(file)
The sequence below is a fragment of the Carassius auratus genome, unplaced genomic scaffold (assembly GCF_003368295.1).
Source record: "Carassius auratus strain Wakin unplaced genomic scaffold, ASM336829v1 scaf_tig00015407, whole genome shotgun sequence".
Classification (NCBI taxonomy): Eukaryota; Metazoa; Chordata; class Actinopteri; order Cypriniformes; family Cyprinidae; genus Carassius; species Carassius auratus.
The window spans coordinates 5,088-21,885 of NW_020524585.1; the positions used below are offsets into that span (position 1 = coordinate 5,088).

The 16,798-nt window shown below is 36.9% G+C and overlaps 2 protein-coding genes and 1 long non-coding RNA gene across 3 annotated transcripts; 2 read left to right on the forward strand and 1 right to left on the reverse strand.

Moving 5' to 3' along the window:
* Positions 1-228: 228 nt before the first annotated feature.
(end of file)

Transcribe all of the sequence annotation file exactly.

The sequence below is a fragment of the Carassius auratus genome, unplaced genomic scaffold (assembly GCF_003368295.1).
Source record: "Carassius auratus strain Wakin unplaced genomic scaffold, ASM336829v1 scaf_tig00015407, whole genome shotgun sequence".
Classification (NCBI taxonomy): Eukaryota; Metazoa; Chordata; class Actinopteri; order Cypriniformes; family Cyprinidae; genus Carassius; species Carassius auratus.
The window spans coordinates 5,088-21,885 of NW_020524585.1; the positions used below are offsets into that span (position 1 = coordinate 5,088).

The 16,798-nt window shown below is 36.9% G+C and overlaps 2 protein-coding genes and 1 long non-coding RNA gene across 3 annotated transcripts; 2 read left to right on the forward strand and 1 right to left on the reverse strand.

Moving 5' to 3' along the window:
* Positions 1-228: 228 nt before the first annotated feature.